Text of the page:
Many will remember Squaresoft’s Final Fantasy VII (1997) as the first great Japanese Role Playing game for the PlayStation. However, a few months earlier, April 1997 to be exact, Wild Arms arrived on Sony’s debut system with a great JRPG experience for fans to enjoy.
Wild Arms holds an 83 Gamerankings (The 90s Metacritic) rating. While that might not seem impressive, WA was developed specifically to appease the hardcore JRPG crowd. Reception by mainstream media was good, but not as great as the reception that specialized JRPG sites held for the game.
Featuring some of the best 2-D graphics around, WA took more after SNES era JRPGs when it came to world and dungeon exploration, than most AAA JRPGs during the 32-Bit Era.
WA did best FFVII out the gates, by being the first JRPG to feature fully polygonal 3-D turn based battles, the characters were super deformed and blocky in contrast to Square’s better models for FFVII.
Gameplay wise, what made WA stand out from the rest, was its perfect blend of Traditional RPG battles, with action RPG puzzle solving elements during world and dungeon exploration.
Each protagonist had a set of “Tools” that helped the player to progress through the game’s dungeons, figuring out the right tool and character for each puzzle was key, and it added much depth to what at time can be stale exploration in traditional JRPG’s conventional gameplay design.
WA offered a magnificent story filled with plot twists, and charming characters. WA’s setting at the time was refreshing. A blend of medieval, and wild west elements forged its world, with more modern advancements such as fire arms being key to the world’s “ancient technology being unearthed” lore.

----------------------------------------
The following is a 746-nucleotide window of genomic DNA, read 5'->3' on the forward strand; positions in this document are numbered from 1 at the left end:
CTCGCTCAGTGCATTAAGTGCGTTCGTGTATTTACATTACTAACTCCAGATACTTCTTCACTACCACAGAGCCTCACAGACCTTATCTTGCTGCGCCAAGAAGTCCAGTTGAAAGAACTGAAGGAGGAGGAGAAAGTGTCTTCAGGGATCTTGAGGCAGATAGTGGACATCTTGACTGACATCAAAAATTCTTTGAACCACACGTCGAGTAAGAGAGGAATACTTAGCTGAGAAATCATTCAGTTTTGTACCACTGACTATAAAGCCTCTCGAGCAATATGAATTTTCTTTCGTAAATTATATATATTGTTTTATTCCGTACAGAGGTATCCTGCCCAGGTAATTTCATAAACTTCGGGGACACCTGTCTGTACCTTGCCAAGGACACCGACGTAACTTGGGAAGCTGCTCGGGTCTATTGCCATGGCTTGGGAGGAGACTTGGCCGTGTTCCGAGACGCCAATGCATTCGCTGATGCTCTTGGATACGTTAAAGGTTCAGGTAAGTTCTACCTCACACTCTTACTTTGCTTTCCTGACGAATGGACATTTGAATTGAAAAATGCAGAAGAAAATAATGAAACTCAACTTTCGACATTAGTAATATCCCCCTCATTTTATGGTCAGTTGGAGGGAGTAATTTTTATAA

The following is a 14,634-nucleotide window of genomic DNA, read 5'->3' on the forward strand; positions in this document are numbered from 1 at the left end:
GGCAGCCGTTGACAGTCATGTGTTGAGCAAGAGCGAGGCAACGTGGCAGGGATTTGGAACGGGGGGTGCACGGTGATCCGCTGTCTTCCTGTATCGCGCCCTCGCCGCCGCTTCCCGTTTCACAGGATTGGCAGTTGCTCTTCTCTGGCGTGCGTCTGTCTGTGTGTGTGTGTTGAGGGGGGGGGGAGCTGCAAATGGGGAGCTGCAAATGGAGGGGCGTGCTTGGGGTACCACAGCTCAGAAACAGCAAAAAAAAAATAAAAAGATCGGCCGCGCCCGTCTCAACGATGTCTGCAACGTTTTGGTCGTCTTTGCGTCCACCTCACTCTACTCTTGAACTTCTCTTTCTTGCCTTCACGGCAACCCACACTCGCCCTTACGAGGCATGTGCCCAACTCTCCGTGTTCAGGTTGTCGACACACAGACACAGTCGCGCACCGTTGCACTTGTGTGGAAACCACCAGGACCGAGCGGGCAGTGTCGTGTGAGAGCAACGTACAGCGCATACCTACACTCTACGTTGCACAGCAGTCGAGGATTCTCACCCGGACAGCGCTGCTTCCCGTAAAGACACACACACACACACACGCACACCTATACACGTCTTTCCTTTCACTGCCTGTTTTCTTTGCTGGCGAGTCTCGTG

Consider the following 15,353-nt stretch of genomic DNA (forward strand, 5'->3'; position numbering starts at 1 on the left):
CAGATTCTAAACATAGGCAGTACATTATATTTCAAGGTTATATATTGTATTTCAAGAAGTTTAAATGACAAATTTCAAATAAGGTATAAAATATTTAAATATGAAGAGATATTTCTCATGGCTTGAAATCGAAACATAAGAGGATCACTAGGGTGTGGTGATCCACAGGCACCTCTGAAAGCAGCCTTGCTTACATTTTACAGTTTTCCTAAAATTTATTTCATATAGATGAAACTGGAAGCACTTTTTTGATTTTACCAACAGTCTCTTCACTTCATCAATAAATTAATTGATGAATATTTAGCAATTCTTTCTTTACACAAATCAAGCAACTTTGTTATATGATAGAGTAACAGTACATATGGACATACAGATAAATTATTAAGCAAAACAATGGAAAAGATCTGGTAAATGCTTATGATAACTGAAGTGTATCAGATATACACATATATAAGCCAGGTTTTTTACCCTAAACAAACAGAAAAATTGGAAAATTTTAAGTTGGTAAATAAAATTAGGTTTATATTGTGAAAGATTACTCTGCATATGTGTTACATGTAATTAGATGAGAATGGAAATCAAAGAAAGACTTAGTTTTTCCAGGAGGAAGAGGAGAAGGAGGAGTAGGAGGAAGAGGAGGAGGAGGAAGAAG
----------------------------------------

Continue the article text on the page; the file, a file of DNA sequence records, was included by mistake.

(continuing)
Wild Arms was the game that tied many of us over until FFVII came around, and as such it was a pretty amazing experience for those looking for an epic adventure of Final Fantasy VI’s proportions on the PlayStation.
The game spawned a long running series that saw new entries all the way up to the PS3 era. Unfortunately, every subsequent game after the original was progressively of lesser quality, and subsequent low sales marked the end of the series.
Wild Arms positively compared to its contemporaries, the game was truly, at least to me, a more fun experience than Suikoden and Suikoden 2. It was definitely much better than Sony’s first effort in Beyond the Beyond.
3-D was the rage at the time, and many might have passed on WA because of it. As a 2-D RPG, it is one of the most polished experiences that I have ever played. I have yet to sell, my original copy as it remains one of the my favorite JRPGs of all time.
While getting a hold of an original copy these days might end up being a pricey investment, the game is absolute must play material for JRPG aficionados. A good option to experience this classic first hand is to acquire it through Sony’s ‘PSOne Classics’ service for $5.99. Again, a true must play experience for anyone interested in the genre.